The king of bling Lee “Scratch” Perry performed once again at Leeds University during his 2013 tour, in the small club of Mine in the Union. Lee “Scratch” Perry, needs little introduction having worked in the business since the 1960s he has sold millions of records and is still doing live performances now - aged 77! When listening to reggae and dub it is vital that the night is properly equipped. Unfortunately the event didn't quite sell as many tickets as was hoped resulting in a venue change to the smaller Mine venue which didn't really have a stronger enough sound system to cater for the night.
The supporting act, The Indecision, a young male seven-piece band based in Leeds opened the night with some ska and rocksteady. The soulful and melodic sounds were heaving jazz influenced, the brass stabs and licks being particular uplifting. Rikk Richardson, who was on lead vocals, played a vintage Roland electric organ giving their jump-up sounds an authentic warm feel. They played songs off their new EP with great energy and passion, as their set progressed they definitely improved growing in confidence. It was great to hear sounds that were so fresh and up-and-coming to warm up for the renowned familiar works of Perry himself.
The master Lee “Scratch” Perry then took to the stage. Dressed as ostentatiously as ever, he came on with his usual mysterious style and the crowd, which had rapidly expanded, went wild. He performed songs from a variety of releases including the heart-warming I Love You and Sun Is Shining. The crowd was a diverse mixture of youthful students, original rude boys and ex-skinheads, all there to see the big name with the red beard.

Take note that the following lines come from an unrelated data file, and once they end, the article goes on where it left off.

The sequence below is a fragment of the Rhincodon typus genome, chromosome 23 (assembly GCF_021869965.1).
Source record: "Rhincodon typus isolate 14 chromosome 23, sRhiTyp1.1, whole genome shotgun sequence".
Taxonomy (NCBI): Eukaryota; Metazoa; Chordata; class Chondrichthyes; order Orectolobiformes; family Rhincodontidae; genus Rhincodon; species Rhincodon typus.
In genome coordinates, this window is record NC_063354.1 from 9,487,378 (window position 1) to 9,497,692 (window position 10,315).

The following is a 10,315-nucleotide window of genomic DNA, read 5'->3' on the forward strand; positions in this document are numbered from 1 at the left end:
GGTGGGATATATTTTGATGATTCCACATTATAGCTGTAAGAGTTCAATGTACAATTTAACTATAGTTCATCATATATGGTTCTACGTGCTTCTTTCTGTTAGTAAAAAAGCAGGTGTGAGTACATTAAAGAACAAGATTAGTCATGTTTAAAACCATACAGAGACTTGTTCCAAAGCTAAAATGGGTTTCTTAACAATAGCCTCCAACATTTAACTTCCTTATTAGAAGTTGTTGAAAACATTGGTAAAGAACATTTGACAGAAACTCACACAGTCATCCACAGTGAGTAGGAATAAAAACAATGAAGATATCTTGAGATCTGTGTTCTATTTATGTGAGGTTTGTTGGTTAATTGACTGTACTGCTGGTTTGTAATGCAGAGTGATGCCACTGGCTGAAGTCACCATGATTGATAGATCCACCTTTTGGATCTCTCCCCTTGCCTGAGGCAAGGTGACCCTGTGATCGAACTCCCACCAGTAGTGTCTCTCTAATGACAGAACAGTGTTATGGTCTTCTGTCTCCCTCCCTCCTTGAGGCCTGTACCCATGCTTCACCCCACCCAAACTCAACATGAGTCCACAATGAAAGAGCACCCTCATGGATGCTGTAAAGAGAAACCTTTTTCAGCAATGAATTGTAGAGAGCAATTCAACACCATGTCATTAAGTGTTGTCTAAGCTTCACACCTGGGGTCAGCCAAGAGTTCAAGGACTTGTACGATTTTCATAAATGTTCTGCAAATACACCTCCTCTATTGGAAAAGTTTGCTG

Although Perry was perhaps more of an exhibitionist; in contrast, the band members, The Upsetters, were exceptionally accomplished musicians and created beautiful soulful music for Perry to riff with. The bass guitarist performed a solo that was electrifying. In addition, the harmonies during To Be A Lover Have Some Mercy were simply breath-taking. There wasn’t as much dub as I would have expected, they tended to focus on the reggae, which was nice but a set with a bit more variety would have gone down a treat.
Overall, despite the lack of a serious meaty sound system, the night was good fun. Lee “Scratch” Perry is famed for being an innovator and producer in the reggae and dub world, in which he has undoubtedly succeeded. Obviously his performances aren't what I'm sure they used to be but never the less it was an honour to witness a true great in the flesh.
Review by Bonny Herrington
Images courtesy of Elouisa Georgiou Photography